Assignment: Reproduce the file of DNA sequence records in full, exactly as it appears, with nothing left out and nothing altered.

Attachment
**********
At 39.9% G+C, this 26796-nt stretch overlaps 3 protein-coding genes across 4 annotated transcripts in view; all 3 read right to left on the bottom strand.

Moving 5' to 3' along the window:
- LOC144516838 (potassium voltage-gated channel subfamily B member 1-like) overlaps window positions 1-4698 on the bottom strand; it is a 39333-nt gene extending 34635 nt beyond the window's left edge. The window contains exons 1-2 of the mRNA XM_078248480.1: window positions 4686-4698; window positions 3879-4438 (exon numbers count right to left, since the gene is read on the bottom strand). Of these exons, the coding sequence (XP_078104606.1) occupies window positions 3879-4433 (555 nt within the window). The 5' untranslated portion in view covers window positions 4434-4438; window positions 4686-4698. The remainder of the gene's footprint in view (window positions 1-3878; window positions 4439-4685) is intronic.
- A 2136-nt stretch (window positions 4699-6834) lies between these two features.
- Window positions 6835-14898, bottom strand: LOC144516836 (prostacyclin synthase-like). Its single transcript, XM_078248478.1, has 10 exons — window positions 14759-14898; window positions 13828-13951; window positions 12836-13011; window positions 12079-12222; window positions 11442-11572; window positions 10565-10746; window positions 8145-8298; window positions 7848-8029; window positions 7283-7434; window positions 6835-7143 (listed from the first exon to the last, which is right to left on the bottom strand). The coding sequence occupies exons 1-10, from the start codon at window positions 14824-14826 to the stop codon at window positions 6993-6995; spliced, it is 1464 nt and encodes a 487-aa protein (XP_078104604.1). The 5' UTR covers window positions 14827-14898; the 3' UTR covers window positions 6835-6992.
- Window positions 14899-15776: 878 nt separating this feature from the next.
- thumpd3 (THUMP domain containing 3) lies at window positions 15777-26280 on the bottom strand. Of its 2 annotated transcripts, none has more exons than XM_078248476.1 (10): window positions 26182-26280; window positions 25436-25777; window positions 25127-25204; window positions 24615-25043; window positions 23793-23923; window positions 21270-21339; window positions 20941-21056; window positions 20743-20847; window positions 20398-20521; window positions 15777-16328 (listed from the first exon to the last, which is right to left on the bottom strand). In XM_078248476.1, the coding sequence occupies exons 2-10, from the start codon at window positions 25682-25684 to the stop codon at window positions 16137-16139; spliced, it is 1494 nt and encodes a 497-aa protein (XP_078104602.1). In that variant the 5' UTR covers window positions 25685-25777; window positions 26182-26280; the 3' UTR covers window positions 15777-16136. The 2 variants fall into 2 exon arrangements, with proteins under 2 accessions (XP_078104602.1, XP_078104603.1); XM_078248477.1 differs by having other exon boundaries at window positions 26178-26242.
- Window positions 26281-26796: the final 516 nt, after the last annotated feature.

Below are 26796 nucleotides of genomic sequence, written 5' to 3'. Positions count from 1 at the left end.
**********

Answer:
At 39.9% G+C, this 26796-nt stretch overlaps 3 protein-coding genes across 4 annotated transcripts in view; all 3 read right to left on the bottom strand.

Moving 5' to 3' along the window:
- LOC144516838 (potassium voltage-gated channel subfamily B member 1-like) overlaps window positions 1-4698 on the bottom strand; it is a 39333-nt gene extending 34635 nt beyond the window's left edge. The window contains exons 1-2 of the mRNA XM_078248480.1: window positions 4686-4698; window positions 3879-4438 (exon numbers count right to left, since the gene is read on the bottom strand). Of these exons, the coding sequence (XP_078104606.1) occupies window positions 3879-4433 (555 nt within the window). The 5' untranslated portion in view covers window positions 4434-4438; window positions 4686-4698. The remainder of the gene's footprint in view (window positions 1-3878; window positions 4439-4685) is intronic.
- A 2136-nt stretch (window positions 4699-6834) lies between these two features.
- Window positions 6835-14898, bottom strand: LOC144516836 (prostacyclin synthase-like). Its single transcript, XM_078248478.1, has 10 exons — window positions 14759-14898; window positions 13828-13951; window positions 12836-13011; window positions 12079-12222; window positions 11442-11572; window positions 10565-10746; window positions 8145-8298; window positions 7848-8029; window positions 7283-7434; window positions 6835-7143 (listed from the first exon to the last, which is right to left on the bottom strand). The coding sequence occupies exons 1-10, from the start codon at window positions 14824-14826 to the stop codon at window positions 6993-6995; spliced, it is 1464 nt and encodes a 487-aa protein (XP_078104604.1). The 5' UTR covers window positions 14827-14898; the 3' UTR covers window positions 6835-6992.
- Window positions 14899-15776: 878 nt separating this feature from the next.
- thumpd3 (THUMP domain containing 3) lies at window positions 15777-26280 on the bottom strand. Of its 2 annotated transcripts, none has more exons than XM_078248476.1 (10): window positions 26182-26280; window positions 25436-25777; window positions 25127-25204; window positions 24615-25043; window positions 23793-23923; window positions 21270-21339; window positions 20941-21056; window positions 20743-20847; window positions 20398-20521; window positions 15777-16328 (listed from the first exon to the last, which is right to left on the bottom strand). In XM_078248476.1, the coding sequence occupies exons 2-10, from the start codon at window positions 25682-25684 to the stop codon at window positions 16137-16139; spliced, it is 1494 nt and encodes a 497-aa protein (XP_078104602.1). In that variant the 5' UTR covers window positions 25685-25777; window positions 26182-26280; the 3' UTR covers window positions 15777-16136. The 2 variants fall into 2 exon arrangements, with proteins under 2 accessions (XP_078104602.1, XP_078104603.1); XM_078248477.1 differs by having other exon boundaries at window positions 26178-26242.
- Window positions 26281-26796: the final 516 nt, after the last annotated feature.

Below are 26796 nucleotides of genomic sequence, written 5' to 3'. Positions count from 1 at the left end.